Chronic Pain and Brain Activity in Spinal Cord Injury

2014-08-27 03:18:02 | BioPortfolio


This study compares five different procedures to see how they affect pain and brain activity. The procedures include neurofeedback, self-hypnosis training, meditation, and two different levels of transcranial direct current stimulation (tDCS). Subjects will be compensated for their time.


During the first study visit, subjects will receive a physical exam and an electroencephalogram (EEG), which measures brain activity. Research staff will put a cap on your head that has sensors which measure your brain activity. There is no risk of electrical shock. In addition to the sensors in the cap, two clips will be put on your ears. EEG activity will be collected for 20 minutes: you will have your eyes open for ten minutes, and then have your eyes closed for ten minutes.

Additional study visits will follow where we will perform five different procedures (neurofeedback, self-hypnosis, two levels of transcranial direct current stimulation, and meditation). All subjects will receive all five procedures and each procedure will be conducted for 20 minutes.

Self-Hypnosis Training: During this procedure, you will be given verbal suggestions from an audio recording (via headphones) for relaxation and changes in the way you think about pain.

Meditation: During this procedure you will be asked to focus on a single word ("one") for the entire session.

Neurofeedback Training: During this procedure, three sensors will be placed on your scalp, and one on each earlobe. A small amount of electrode paste will be used when placing the sensor on your scalp. After the session, study personnel will remove the sensor and clean off the paste with an alcohol wipe. There is no risk of electrical shock. You will be able to see images on a computer screen that correspond to your brain waves. You will learn how to change your brainwaves by changing the images on the computer.

Electric Stimulation (two different levels): This procedure consists of direct stimulation of the brain by a weak electrical current. The two procedure sessions will differ in the characteristics of the stimulation. Two electrodes will be placed on your scalp and secured by a rubber strap. The tDCS procedure is considered experimental and is not currently approved by the FDA but has been studied previously, at the same level of current, in spinal cord injury.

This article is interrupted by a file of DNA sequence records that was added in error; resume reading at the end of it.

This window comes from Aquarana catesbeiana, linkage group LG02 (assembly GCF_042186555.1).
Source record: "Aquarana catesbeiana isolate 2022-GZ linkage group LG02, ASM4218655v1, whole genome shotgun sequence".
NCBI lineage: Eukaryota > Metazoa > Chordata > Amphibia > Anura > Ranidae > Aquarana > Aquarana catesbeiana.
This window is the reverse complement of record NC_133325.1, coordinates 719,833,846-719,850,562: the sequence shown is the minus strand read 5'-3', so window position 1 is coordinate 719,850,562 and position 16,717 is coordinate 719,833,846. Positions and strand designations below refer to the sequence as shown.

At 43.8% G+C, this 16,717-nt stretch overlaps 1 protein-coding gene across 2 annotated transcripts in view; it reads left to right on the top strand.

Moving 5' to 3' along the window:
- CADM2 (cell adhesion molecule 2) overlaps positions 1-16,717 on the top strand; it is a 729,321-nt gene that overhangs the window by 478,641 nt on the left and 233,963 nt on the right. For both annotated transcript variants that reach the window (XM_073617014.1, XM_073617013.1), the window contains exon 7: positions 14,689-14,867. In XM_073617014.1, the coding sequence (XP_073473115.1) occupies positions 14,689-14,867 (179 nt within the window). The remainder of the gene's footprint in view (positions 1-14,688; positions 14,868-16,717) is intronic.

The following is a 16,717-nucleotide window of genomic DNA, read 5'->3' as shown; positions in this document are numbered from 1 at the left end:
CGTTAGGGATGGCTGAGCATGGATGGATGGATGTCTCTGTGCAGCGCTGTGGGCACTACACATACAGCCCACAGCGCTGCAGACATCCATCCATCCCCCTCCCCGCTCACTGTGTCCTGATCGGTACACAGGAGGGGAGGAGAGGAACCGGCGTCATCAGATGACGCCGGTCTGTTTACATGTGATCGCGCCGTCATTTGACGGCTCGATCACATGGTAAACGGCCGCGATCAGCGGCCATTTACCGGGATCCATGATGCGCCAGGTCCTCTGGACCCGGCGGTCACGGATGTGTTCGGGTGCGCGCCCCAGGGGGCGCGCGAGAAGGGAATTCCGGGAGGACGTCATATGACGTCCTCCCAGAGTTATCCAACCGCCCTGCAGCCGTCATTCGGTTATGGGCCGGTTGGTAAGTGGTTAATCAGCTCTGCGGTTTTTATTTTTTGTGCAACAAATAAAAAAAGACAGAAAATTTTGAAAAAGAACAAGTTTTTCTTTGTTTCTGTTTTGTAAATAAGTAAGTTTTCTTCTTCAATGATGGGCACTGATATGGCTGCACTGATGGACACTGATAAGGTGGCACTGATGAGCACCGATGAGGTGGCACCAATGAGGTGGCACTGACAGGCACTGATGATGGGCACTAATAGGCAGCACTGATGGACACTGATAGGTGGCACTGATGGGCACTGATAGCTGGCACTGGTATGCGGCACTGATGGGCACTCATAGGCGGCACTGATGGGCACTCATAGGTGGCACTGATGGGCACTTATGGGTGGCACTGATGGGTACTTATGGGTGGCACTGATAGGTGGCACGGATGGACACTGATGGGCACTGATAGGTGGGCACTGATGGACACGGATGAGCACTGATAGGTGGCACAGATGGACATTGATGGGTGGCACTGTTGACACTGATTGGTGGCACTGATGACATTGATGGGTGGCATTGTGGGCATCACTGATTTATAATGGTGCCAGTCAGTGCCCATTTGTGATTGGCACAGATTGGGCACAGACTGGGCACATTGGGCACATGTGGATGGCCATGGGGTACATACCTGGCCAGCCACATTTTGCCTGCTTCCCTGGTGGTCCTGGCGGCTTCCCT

Before and after each procedure we will complete an EEG assessment as described above. The final procedure session will end with a 20 minute assessment to determine how responsive you are to hypnosis. Each procedure visits may last up to three hours. There will be a total of 6 study visits over approximately 2 months.

Study Design

Observational Model: Cohort, Time Perspective: Prospective


Spinal Cord Injury


Hypnosis, Meditation, Neurofeedback training, Two different levels of tDCS


University of Washington
United States




University of Washington

Results (where available)

View Results


Published on BioPortfolio: 2014-08-27T03:18:02-0400

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Medical and Biotech [MESH] Definitions

A state of consciousness in which the individual eliminates environmental stimuli from awareness so that the mind can focus on a single thing, producing a state of relaxation and relief from stress. A wide variety of techniques are used to clear the mind of stressful outside interferences. It includes meditation therapy. (Mosby's Medical, Nursing, and Allied Health Dictionary, 4th ed)

Longitudinal cavities in the spinal cord, most often in the cervical region, which may extend for multiple spinal levels. The cavities are lined by dense, gliogenous tissue and may be associated with SPINAL CORD NEOPLASMS; spinal cord traumatic injuries; and vascular malformations. Syringomyelia is marked clinically by pain and PARESTHESIA, muscular atrophy of the hands, and analgesia with thermoanesthesia of the hands and arms, but with the tactile sense preserved (sensory dissociation). Lower extremity spasticity and incontinence may also develop. (From Adams et al., Principles of Neurology, 6th ed, p1269)

Financial support for training including both student stipends and loans and training grants to institutions.

The training or bringing-up of children by parents or parent-substitutes. It is used also for child rearing practices in different societies, at different economic levels, in different ethnic groups, etc. It differs from PARENTING in that in child rearing the emphasis is on the act of training or bringing up the child and the interaction between the parent and child, while parenting emphasizes the responsibility and qualities of exemplary behavior of the parent.

The 31 paired peripheral nerves formed by the union of the dorsal and ventral spinal roots from each spinal cord segment. The spinal nerve plexuses and the spinal roots are also included.

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